Parenting a defiant teen can be a daunting, hair-pulling experience! It’s tough to be a cool, compassionate parent when your teen is lashing out, lying, taking drugs, or otherwise engaging in risky behavior. Balancing your teen’s need to grow into independence while providing them clear guidance can seem like an impossible task for a lot of parents.
Which is why I love doing what I do! I help parents discover how they can establish boundaries, gain respect, and turn around problem behaviors.
While raising my three teenagers, I found it incredibly helpful to have intentions. Intention carries a powerful energy that propels you toward what you want. Don’t you love that? The most powerful intention I held while raising my teens was to have a good relationship with them. This was my intention whether we were getting along at any given moment or not. Having a good relationship with my teens was my intention even when I was just trying to get through my day with them.
This is why it’s important to remember your intention.
My exercise for you to try: Resist the temptation to ask your teen what they did at school
Kids are tired after school and rarely in the mood to chat if they’re teens. Have you noticed this? Has your teen ever walked in the door and flopped in a chair or onto the couch and you wonder if they’re awake? Parents are often eagerly anticipating -knowing how their teen’s day went and being filled in on the details. That scenario can go haywire and all you may get is a firm “nothing” when you try and engage with them when they’re exhausted. Many parents go through this- too many times to count.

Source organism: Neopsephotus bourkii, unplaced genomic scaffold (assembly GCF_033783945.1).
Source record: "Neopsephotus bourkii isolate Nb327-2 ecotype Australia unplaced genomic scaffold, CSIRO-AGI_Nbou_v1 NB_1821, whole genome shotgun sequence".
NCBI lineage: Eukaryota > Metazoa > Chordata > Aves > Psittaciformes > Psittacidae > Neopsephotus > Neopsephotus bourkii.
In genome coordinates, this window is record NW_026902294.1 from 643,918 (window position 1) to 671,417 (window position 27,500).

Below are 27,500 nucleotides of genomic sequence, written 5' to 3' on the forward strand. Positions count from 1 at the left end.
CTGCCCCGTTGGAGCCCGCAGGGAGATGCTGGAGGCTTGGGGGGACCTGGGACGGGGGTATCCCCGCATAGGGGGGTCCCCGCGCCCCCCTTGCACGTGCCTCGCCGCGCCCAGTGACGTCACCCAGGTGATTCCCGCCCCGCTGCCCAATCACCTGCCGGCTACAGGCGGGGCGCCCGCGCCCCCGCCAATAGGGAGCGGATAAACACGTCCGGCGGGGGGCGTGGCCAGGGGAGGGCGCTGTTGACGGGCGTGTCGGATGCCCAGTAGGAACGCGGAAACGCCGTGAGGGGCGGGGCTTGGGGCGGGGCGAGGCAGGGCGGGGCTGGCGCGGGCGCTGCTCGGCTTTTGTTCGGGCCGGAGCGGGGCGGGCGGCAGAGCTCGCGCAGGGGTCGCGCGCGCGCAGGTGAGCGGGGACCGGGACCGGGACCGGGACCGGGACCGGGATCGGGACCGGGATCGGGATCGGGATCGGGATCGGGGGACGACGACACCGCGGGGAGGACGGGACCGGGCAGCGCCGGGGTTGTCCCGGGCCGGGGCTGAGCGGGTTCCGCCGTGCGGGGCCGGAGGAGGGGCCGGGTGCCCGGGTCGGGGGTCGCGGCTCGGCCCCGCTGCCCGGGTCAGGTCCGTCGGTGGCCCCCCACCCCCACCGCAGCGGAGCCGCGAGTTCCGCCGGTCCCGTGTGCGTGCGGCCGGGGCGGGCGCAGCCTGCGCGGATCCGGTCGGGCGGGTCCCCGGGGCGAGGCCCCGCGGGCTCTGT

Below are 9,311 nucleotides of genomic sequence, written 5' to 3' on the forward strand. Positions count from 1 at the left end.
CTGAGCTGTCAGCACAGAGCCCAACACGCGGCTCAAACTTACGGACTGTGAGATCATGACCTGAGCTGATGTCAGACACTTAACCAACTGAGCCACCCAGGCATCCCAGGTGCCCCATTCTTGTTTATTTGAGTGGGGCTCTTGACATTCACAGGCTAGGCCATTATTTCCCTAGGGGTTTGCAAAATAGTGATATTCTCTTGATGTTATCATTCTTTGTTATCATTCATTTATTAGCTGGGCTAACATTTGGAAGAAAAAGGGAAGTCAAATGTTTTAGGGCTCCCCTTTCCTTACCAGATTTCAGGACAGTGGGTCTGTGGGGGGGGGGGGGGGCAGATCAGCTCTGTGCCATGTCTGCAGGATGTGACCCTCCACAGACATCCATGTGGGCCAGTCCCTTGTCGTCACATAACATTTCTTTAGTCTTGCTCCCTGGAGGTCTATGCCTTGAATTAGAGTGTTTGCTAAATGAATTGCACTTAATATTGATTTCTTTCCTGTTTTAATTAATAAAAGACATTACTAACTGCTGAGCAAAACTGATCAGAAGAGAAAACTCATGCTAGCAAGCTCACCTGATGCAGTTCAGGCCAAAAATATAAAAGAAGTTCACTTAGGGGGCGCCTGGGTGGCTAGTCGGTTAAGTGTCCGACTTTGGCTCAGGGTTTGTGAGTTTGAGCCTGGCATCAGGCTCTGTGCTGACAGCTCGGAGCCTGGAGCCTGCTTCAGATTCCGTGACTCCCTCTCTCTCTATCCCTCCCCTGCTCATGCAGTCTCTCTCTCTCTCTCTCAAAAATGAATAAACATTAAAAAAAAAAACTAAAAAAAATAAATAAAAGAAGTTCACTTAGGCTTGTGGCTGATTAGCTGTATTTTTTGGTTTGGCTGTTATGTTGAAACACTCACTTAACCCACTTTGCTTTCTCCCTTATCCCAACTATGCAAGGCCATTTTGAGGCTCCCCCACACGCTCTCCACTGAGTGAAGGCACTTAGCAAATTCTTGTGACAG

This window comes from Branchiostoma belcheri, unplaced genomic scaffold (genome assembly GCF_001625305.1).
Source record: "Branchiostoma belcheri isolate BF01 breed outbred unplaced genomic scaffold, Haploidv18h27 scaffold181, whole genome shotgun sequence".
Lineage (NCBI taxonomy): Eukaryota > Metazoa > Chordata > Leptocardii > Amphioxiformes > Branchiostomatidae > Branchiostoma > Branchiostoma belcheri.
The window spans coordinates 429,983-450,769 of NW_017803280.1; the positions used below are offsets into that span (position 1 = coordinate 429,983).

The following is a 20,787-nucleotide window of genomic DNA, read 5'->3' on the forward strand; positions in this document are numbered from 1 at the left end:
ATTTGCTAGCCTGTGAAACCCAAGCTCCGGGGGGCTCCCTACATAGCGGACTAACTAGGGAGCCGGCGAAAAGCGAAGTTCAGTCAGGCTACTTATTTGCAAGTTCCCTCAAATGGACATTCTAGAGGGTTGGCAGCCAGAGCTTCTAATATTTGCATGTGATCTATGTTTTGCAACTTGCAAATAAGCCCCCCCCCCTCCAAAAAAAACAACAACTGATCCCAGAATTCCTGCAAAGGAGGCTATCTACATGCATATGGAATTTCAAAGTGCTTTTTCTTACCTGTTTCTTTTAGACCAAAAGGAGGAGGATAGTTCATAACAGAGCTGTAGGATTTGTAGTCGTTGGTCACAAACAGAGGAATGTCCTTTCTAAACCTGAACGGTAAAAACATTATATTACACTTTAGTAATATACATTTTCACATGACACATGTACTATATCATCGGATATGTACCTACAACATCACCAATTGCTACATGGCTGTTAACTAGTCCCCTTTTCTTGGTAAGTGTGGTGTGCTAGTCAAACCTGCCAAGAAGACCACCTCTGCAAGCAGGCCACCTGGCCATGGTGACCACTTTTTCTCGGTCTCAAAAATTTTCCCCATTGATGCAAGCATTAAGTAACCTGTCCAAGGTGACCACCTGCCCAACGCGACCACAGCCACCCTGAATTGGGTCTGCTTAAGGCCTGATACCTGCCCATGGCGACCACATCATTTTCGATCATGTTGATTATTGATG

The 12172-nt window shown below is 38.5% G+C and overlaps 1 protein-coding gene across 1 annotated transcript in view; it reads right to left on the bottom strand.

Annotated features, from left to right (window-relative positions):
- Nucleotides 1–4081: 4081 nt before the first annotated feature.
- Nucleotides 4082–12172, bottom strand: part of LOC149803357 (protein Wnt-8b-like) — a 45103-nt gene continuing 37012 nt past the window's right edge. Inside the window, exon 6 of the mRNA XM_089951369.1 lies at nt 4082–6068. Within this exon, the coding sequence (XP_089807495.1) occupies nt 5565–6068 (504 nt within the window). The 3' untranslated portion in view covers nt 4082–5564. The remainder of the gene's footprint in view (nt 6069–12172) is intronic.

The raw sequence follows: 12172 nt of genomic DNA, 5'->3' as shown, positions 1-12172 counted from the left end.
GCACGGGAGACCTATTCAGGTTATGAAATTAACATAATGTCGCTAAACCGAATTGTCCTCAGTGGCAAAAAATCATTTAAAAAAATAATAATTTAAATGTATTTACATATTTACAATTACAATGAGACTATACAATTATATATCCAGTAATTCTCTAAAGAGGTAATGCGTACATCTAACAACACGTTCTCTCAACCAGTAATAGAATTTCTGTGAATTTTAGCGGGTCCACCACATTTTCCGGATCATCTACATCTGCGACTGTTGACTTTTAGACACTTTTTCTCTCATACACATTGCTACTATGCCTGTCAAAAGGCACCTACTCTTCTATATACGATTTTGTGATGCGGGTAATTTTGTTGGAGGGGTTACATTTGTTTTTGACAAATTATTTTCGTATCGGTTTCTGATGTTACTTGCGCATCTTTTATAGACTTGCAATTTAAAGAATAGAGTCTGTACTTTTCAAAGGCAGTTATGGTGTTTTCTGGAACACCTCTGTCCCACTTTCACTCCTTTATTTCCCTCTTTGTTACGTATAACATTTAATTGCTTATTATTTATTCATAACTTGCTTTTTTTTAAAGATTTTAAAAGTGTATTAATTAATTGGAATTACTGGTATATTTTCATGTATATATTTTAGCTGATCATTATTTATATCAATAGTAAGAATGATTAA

Once your teen seems a little more willing to talk, ask them instead if they enjoyed their day; it’s more neutral. Gage their receptiveness before you start asking questions. This will serve you.
Also, talk to your teen about subjects that are fun for them. You know what their interests are. It may not be school. Once the conversation starts and you want it to continue, bring in statements such as “tell me more about that.” You can also ask them questions such as “how did that impact you?” or “how did that make you feel?” The more you engage in what’s important to your teen, the more your teen will engage with you.
This may be a process over time.
Engaging with your teen is really important. But sometimes, the most valued engagement is simply eye contact and your smile.